Batter my heart, three-person'd God; (line 1)
Check out how much the speaker packs into those first three words. "Batter" gives us the violence and warfare angle, but "heart" is an even more interesting word choice. If the speaker's just gunning for eternal salvation, you'd think he'd say, "Batter my soul, three-person'd God," because it's the soul that really needs to get turned around in order for him to get in to Heaven. What's the heart got to do with it? Well, we admit that "heart" can be a metaphor for "soul," but there's so much more to it. The heart, of course, is actually part of your body, and in the context of love, "heart" tends to have a more down-to-earth connotation than the more spiritual "soul." When the speaker uses "heart," then, he shows us quickly that this poem isn't just going to be about a spiritual conversion. This is a physical, corporeal kind of love.
Yet dearly I love you, and would be loved fain, (line 9)
Here, at the turn, the speaker finally admits his love, but that second clause is a bit odd. He says he would be happy if God loves him, but don't you think it would make more sense to say, "Yet dearly I love you, and hope you love me"? Isn't it a little presumptuous to say, "Sure, I'd be happy to be loved - lay it on me"?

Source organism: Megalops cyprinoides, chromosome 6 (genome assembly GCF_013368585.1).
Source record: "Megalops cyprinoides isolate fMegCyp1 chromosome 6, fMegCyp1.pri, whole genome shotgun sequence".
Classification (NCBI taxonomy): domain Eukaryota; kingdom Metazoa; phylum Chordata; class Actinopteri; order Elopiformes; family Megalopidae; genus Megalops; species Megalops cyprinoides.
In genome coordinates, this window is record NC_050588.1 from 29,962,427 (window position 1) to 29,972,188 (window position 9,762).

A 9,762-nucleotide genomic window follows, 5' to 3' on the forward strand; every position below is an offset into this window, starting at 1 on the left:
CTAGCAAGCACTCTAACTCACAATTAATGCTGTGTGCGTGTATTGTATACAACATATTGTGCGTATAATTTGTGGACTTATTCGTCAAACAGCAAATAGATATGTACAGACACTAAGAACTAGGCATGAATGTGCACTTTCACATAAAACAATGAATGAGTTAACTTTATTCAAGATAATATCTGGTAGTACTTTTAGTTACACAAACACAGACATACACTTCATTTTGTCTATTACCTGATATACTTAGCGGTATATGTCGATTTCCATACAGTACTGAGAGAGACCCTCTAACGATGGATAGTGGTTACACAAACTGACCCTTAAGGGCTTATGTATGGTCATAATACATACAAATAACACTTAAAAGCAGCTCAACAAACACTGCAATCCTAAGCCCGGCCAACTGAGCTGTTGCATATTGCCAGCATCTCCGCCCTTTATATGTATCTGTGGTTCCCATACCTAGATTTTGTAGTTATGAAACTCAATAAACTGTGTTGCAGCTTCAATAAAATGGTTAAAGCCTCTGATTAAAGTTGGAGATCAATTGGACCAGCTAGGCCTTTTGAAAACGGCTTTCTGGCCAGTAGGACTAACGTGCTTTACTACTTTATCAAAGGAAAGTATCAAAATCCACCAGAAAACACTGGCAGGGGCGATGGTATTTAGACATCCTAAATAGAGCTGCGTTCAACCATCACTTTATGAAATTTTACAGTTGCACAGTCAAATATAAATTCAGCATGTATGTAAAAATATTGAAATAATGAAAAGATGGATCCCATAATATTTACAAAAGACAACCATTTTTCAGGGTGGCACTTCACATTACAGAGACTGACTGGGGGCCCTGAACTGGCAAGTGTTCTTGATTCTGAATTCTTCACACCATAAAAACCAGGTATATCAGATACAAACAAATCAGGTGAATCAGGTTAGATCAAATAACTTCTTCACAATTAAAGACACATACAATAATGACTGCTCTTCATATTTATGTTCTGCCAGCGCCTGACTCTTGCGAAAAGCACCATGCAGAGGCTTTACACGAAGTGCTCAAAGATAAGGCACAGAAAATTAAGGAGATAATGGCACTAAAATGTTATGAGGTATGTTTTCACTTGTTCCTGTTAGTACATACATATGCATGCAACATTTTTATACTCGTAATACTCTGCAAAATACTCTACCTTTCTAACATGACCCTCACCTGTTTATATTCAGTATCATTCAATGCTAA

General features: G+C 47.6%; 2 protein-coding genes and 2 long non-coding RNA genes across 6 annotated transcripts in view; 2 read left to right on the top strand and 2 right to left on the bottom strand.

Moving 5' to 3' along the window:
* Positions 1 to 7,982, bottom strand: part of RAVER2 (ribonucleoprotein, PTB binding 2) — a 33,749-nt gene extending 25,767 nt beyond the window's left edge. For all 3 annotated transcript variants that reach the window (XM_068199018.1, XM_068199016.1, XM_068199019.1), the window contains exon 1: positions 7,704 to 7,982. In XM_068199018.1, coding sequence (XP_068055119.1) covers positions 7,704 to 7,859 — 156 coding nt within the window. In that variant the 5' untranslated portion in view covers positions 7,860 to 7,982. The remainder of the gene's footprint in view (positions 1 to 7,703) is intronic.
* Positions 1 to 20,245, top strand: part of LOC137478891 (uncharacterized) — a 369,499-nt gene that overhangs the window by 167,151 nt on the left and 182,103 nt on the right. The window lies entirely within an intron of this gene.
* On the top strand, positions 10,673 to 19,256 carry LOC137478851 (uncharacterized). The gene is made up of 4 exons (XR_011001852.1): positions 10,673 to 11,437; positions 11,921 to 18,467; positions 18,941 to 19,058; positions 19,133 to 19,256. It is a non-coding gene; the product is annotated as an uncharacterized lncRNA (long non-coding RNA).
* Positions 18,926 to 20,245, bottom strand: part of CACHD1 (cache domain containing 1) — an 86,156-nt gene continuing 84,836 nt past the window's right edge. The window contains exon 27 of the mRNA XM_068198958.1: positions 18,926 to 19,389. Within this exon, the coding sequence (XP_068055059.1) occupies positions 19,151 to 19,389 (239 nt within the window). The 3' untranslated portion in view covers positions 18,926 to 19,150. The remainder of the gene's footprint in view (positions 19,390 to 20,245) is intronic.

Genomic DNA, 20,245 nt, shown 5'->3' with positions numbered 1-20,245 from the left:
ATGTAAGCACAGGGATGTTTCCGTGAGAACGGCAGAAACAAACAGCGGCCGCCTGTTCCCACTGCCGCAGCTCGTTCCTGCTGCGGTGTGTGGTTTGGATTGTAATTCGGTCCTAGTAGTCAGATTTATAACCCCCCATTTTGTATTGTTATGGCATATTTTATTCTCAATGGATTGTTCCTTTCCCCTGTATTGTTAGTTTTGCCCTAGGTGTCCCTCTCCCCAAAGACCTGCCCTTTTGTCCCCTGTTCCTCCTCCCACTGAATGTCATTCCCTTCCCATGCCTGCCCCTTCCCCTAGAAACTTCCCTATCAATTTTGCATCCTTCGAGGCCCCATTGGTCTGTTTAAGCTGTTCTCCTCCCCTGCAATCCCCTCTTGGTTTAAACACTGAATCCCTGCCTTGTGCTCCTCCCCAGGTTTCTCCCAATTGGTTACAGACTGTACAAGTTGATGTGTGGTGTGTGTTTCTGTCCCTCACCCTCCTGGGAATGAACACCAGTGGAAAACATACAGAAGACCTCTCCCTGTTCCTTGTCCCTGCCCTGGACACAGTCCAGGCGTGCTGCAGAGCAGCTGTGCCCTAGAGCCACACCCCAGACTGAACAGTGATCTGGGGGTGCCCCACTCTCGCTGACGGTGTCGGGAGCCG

But am betroth'd unto your enemy; Divorce me, untie, or break that knot again, (lines 10-11)
There's a lot in these two lines, but from the love angle, we'll just point out that a betrothal is an unusual metaphor for the speaker, since people don't often get engaged without mutual consent. You'd think the speaker could say "captured" or something else to suggest that he is conned into a deal with Satan. As it is, this is a big admission – he willingly falls into the enemy's hands. It's also interesting that, at some point, he agrees to marriage with the Devil, but he doesn't really agree to marriage with God, so much as to a different kind of encounter.